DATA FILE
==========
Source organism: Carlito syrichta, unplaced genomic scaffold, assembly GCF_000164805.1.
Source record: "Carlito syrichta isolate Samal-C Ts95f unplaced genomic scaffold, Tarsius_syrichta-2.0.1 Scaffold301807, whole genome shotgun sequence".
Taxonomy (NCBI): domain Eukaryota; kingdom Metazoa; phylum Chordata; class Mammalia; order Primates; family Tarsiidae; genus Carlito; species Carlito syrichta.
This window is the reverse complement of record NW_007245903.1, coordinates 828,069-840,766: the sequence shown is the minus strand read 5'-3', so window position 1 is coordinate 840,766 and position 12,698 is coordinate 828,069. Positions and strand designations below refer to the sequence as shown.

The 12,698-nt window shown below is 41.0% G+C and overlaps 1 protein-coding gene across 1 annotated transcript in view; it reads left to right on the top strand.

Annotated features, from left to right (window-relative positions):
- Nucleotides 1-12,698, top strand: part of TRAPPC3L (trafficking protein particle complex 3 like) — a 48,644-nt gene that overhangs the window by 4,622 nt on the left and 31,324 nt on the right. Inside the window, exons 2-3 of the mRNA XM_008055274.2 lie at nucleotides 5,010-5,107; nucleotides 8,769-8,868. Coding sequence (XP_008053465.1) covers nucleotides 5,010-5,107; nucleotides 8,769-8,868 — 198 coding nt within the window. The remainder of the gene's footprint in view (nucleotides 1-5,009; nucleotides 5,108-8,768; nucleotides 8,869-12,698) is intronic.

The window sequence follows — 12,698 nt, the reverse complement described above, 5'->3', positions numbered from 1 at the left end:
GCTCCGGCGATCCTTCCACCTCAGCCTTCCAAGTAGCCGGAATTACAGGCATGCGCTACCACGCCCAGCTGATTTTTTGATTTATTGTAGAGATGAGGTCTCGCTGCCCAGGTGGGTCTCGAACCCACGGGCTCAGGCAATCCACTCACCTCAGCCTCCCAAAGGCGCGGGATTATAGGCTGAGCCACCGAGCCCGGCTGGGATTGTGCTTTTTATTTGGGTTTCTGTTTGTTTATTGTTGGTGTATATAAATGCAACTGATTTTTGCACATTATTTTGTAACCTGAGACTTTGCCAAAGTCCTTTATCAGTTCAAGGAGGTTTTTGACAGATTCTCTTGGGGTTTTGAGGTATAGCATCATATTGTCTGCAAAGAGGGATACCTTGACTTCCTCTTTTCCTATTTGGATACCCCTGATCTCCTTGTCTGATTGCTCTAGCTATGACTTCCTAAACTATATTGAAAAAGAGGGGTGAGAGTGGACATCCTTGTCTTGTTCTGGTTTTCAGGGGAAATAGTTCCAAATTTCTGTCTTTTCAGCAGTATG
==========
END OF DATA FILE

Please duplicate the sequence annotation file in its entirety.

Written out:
Source organism: Carlito syrichta, unplaced genomic scaffold, assembly GCF_000164805.1.
Source record: "Carlito syrichta isolate Samal-C Ts95f unplaced genomic scaffold, Tarsius_syrichta-2.0.1 Scaffold301807, whole genome shotgun sequence".
Taxonomy (NCBI): domain Eukaryota; kingdom Metazoa; phylum Chordata; class Mammalia; order Primates; family Tarsiidae; genus Carlito; species Carlito syrichta.
This window is the reverse complement of record NW_007245903.1, coordinates 828,069-840,766: the sequence shown is the minus strand read 5'-3', so window position 1 is coordinate 840,766 and position 12,698 is coordinate 828,069. Positions and strand designations below refer to the sequence as shown.

The 12,698-nt window shown below is 41.0% G+C and overlaps 1 protein-coding gene across 1 annotated transcript in view; it reads left to right on the top strand.

Annotated features, from left to right (window-relative positions):
- Nucleotides 1-12,698, top strand: part of TRAPPC3L (trafficking protein particle complex 3 like) — a 48,644-nt gene that overhangs the window by 4,622 nt on the left and 31,324 nt on the right. Inside the window, exons 2-3 of the mRNA XM_008055274.2 lie at nucleotides 5,010-5,107; nucleotides 8,769-8,868. Coding sequence (XP_008053465.1) covers nucleotides 5,010-5,107; nucleotides 8,769-8,868 — 198 coding nt within the window. The remainder of the gene's footprint in view (nucleotides 1-5,009; nucleotides 5,108-8,768; nucleotides 8,869-12,698) is intronic.

The window sequence follows — 12,698 nt, the reverse complement described above, 5'->3', positions numbered from 1 at the left end:
GCTCCGGCGATCCTTCCACCTCAGCCTTCCAAGTAGCCGGAATTACAGGCATGCGCTACCACGCCCAGCTGATTTTTTGATTTATTGTAGAGATGAGGTCTCGCTGCCCAGGTGGGTCTCGAACCCACGGGCTCAGGCAATCCACTCACCTCAGCCTCCCAAAGGCGCGGGATTATAGGCTGAGCCACCGAGCCCGGCTGGGATTGTGCTTTTTATTTGGGTTTCTGTTTGTTTATTGTTGGTGTATATAAATGCAACTGATTTTTGCACATTATTTTGTAACCTGAGACTTTGCCAAAGTCCTTTATCAGTTCAAGGAGGTTTTTGACAGATTCTCTTGGGGTTTTGAGGTATAGCATCATATTGTCTGCAAAGAGGGATACCTTGACTTCCTCTTTTCCTATTTGGATACCCCTGATCTCCTTGTCTGATTGCTCTAGCTATGACTTCCTAAACTATATTGAAAAAGAGGGGTGAGAGTGGACATCCTTGTCTTGTTCTGGTTTTCAGGGGAAATAGTTCCAAATTTCTGTCTTTTCAGCAGTATG